It was in 2002 when Williams consistently began to show that she was ready to take over as the World’s No. 1. After withdrawing from the Australian Open, Williams set her sights on the French Open where she would go on to defeat Venus for the first of what came to be known as the “Serena Slam.” Serena defeated Venus once again at Wimbledon, propelling her to the No. 1 spot, then defeated her sister at the U.S Open. Three Grand Slams in any calendar year is truly outstanding, and with a victory in the 2003 Australian Open, once again over Venus, Serena pulled off a career grand slam in the span of a year.
Tennis convention refuses to call it a Grand Slam because Williams didn’t win all four Grand Slams in the same calendar year of 2002. Time is fake, it absolutely counts, as Williams held the No. 1 ranking for a whopping 57 consecutive weeks during her first reign as the best women’s player alive.
Verdict: Williams, slightly. It depends on how you evaluate the criteria. Mahomes has a more consistent body of work, while Williams’ 2002 apex is higher than anything we’ve seen from Mahomes, yet — the equivalent would be a regular season MVP and a Super Bowl MVP in the same year.
LeBron James was an athletic marvel with world-class passing when he entered the league, and though he had next to no help, for the purpose of this exercise we’re docking him points for reaching the playoffs for the first time in his third year.
LeBron dragged the Cavaliers to the 2007 NBA Finals, with his Game 5 performance against the Detroit Pistons in the Eastern Conference final still standing as one of the best in NBA history. San Antonio easily swept Cleveland in the Finals, however, and this heartwarming moment between James and Tim Duncan afterwards foreshadowed the next decade of basketball history.
As someone who loathed the way LeBron was treated by many before he won his first title, or how he was treated during his time with the Miami Heat, it pains me to say that a young LeBron’s relative lack of team success will be held against him in this exercise. But in surpassing the stratospheric expectations projected upon him and still dominating in 2021, we have to give it up for LeBron one more time.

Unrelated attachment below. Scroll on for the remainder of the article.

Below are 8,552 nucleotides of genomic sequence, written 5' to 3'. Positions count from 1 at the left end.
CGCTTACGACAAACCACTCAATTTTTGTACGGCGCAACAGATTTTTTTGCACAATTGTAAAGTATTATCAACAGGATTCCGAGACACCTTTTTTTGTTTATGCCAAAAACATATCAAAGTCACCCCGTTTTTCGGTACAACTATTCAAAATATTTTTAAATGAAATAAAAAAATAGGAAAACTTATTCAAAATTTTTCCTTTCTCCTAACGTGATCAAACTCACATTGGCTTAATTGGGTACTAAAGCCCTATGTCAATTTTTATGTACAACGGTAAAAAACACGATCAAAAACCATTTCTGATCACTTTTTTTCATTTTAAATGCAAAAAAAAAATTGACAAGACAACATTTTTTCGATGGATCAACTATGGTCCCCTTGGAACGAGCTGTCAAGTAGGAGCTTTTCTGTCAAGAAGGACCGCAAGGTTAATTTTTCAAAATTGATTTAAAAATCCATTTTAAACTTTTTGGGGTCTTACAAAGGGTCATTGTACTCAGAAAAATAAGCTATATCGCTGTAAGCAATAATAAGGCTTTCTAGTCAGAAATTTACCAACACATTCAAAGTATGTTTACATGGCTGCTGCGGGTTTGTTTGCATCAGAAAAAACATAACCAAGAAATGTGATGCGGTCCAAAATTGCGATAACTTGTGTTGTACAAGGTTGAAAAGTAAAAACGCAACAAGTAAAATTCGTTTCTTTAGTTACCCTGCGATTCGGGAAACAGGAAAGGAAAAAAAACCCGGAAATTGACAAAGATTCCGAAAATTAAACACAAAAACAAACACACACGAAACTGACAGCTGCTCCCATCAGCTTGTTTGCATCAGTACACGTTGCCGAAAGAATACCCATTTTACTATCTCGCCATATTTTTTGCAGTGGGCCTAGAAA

During an August 2005 match against Juventus, Lionel Messi received a standing ovation from the Camp Nou crowd and though he was well known as football’s most promising prospect, this provided more than a glimpse of what was to come next. He dominated the game, prompting Juventus manager Fabio Capello to beg Barcelona manager Frank Rijkaard to transfer Messi to his club 25 minutes into the game.
Messi had a wonderful start to his career, but it was cut short in 2006 when he suffered a torn hamstring against Chelsea in the Champions League, forcing him to watch from the sidelines as Barcelona — one of the greatest sides of all time — went on to win the tournament.
In 2006-07, a 20-year-old Messi continued to shine as a marquee talent with 14 goals in 26 games across all competitions, but Barcelona failed to replicate the same level of heightened success it reached the previous year. While Messi firmly established himself as the face of the club’s future in 2007-08, he posted 16 goals in 40 games across all competitions, which would pale in comparison to his next five seasons when he recored an absurd 271 goals, including his 2011-12 season where he scored an astonishing 73 goals in 60 contests.
Verdict: Mahomes, slightly. Messi’s global impact was already felt as a teenager, but he would only establish himself as the world’s best player by 2009, well into his career (although he was just 22). His detractors will also point to a lack of success at the World Cup, which is wildly unfair, considering he single-handedly took Argentina to the 2014 final.
Although he is the greatest 100m sprinter in the history of the sport, Usain Bolt originally featured as a 200m specialist. There are a few selective endpoints we could use to start Bolt’s career here, but since he only started focusing on the 100m in 2007, we’ll start there. Bolt always had a desire to run the 100m but was advised against it by coach Glen Mills. Mills promised Bolt he could run the 100m when he broke Jamaica’s national record for the 200m. Bolt complied with a dazzling 19.75 in the 200m, and the rest is history.
At the 2008 Jamaica Invitational, Bolt ran a stunning 9.76 in the 100m, and in his fifth professional 100m race at the Reebok Grand Prix in New York on May 31, 2008, Bolt ran a 9.72. It was just a sign of things to come.
Bolt made his mark on history at the 2008 Olympic Games, where he smashed the 100m world record in a dazzling 9.69, looking back at the rest of the field as he slowed toward the finish line in one of the most iconic sports moments of the century. He wasn’t done just yet, as Bolt smashed the 200m world record with a 19.30 time, and the still image of Bolt ahead of the rest of the competition with no one else in sight is truly remarkable. He then led Jamaica to another world record of 37.10 in the 4 x 100 relay, although this gold medal was retroactively revoked when Nesta Caster’s blood sample revealed a positive test for a banned substance.
By the end of the 2008 Games, Bolt had emerged as a global star. With due respect to the rest of track and field, Bolt became more popular than the sport itself at his peak.
At the 2009 World Championships in Berlin, Bolt beat his own world record with a 9.58 time in the 100m, and beat his own world record in the 200m with a blistering 19.19 run. These are record that may stand the test of time, much like Joe DiMaggio’s 56-game hit streak.
Verdict: Bolt. His prodigious and meteoric rise to the top of the sport is a truly singular, unique development, and his 2007-2009 run stands the test against anyone, in any sport, including Mahomes.
More from Yahoo Sports: